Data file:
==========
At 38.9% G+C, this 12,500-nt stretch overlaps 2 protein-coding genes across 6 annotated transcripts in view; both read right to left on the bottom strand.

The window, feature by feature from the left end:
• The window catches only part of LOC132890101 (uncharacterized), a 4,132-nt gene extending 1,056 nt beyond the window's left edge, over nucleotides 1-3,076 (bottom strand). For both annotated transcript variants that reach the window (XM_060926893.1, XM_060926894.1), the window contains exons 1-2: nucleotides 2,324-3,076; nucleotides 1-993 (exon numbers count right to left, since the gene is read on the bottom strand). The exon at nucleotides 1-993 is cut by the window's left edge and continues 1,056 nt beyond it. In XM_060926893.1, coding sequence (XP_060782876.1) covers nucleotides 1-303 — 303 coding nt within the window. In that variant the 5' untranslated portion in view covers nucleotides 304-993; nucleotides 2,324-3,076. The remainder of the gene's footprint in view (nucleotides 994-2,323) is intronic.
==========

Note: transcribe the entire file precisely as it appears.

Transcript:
At 38.9% G+C, this 12,500-nt stretch overlaps 2 protein-coding genes across 6 annotated transcripts in view; both read right to left on the bottom strand.

The window, feature by feature from the left end:
• The window catches only part of LOC132890101 (uncharacterized), a 4,132-nt gene extending 1,056 nt beyond the window's left edge, over nucleotides 1-3,076 (bottom strand). For both annotated transcript variants that reach the window (XM_060926893.1, XM_060926894.1), the window contains exons 1-2: nucleotides 2,324-3,076; nucleotides 1-993 (exon numbers count right to left, since the gene is read on the bottom strand). The exon at nucleotides 1-993 is cut by the window's left edge and continues 1,056 nt beyond it. In XM_060926893.1, coding sequence (XP_060782876.1) covers nucleotides 1-303 — 303 coding nt within the window. In that variant the 5' untranslated portion in view covers nucleotides 304-993; nucleotides 2,324-3,076. The remainder of the gene's footprint in view (nucleotides 994-2,323) is intronic.